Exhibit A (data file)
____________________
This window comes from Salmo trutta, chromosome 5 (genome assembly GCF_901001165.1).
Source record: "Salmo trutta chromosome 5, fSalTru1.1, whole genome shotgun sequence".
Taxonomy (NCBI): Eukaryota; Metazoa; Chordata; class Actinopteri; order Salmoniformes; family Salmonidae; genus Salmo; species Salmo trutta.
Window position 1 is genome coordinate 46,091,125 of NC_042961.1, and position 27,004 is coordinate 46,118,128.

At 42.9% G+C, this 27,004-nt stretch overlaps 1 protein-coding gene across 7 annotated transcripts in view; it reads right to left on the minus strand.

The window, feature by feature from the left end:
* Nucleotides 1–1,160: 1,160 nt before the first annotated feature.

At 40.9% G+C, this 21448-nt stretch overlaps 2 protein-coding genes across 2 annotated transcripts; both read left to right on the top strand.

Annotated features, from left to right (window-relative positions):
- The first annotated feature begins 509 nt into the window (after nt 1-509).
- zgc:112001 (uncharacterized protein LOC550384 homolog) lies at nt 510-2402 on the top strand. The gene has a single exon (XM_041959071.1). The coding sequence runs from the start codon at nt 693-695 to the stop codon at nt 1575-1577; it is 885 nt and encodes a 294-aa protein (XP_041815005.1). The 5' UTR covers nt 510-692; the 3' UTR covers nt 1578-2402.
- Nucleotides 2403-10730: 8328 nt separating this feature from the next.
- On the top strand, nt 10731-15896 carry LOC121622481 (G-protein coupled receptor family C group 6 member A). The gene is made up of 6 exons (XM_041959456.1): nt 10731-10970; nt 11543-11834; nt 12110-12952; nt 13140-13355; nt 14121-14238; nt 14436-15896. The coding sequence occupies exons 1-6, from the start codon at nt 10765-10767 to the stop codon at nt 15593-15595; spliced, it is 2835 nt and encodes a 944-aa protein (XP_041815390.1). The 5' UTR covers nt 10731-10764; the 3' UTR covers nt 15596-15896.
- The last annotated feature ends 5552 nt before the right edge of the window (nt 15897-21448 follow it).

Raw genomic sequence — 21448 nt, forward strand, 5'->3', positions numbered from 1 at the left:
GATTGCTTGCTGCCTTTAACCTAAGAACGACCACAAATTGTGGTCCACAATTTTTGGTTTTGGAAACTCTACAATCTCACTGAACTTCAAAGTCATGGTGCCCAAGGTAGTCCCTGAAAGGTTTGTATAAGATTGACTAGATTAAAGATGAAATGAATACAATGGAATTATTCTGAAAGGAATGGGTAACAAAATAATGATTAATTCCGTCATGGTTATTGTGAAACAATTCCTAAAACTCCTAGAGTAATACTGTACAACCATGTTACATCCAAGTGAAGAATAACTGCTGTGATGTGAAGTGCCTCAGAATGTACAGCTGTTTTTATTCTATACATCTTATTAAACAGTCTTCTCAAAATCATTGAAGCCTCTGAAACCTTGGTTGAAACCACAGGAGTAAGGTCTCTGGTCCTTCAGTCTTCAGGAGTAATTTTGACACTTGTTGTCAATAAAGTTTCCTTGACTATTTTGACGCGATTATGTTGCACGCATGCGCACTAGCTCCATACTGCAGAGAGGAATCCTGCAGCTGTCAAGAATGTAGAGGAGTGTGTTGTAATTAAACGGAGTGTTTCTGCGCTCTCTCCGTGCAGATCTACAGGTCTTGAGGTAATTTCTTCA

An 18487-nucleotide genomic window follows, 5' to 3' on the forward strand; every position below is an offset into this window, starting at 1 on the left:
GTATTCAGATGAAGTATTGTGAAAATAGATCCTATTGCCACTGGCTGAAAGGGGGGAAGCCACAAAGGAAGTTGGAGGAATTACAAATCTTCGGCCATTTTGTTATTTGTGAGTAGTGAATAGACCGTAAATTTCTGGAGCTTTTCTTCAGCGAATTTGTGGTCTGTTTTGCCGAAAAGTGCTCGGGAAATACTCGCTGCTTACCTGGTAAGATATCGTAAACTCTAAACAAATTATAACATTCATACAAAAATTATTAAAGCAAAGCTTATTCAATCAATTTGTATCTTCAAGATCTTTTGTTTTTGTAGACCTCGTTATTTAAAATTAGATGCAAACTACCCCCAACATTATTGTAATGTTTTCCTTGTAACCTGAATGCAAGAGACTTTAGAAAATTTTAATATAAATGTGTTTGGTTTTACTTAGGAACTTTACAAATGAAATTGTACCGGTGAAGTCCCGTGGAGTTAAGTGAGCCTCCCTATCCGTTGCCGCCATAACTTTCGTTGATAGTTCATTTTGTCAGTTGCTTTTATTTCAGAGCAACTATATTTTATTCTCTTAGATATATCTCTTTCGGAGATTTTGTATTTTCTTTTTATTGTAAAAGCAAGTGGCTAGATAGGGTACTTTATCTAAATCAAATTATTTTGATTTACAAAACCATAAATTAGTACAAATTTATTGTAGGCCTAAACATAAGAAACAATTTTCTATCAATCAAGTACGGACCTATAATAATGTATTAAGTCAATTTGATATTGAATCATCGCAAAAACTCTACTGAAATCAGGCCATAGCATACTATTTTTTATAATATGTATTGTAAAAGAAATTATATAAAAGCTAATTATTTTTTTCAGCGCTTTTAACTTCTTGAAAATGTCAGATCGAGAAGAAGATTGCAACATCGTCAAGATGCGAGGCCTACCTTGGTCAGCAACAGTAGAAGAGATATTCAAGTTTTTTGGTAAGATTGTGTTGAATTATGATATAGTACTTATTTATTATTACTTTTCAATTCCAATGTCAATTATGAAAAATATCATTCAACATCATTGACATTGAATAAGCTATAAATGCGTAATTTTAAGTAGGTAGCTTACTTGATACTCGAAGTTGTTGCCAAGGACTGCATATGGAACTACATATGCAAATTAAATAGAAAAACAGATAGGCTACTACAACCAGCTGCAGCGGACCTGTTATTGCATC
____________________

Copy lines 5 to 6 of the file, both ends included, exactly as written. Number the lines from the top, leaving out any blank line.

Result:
At 42.9% G+C, this 27,004-nt stretch overlaps 1 protein-coding gene across 7 annotated transcripts in view; it reads right to left on the minus strand.

The window, feature by feature from the left end: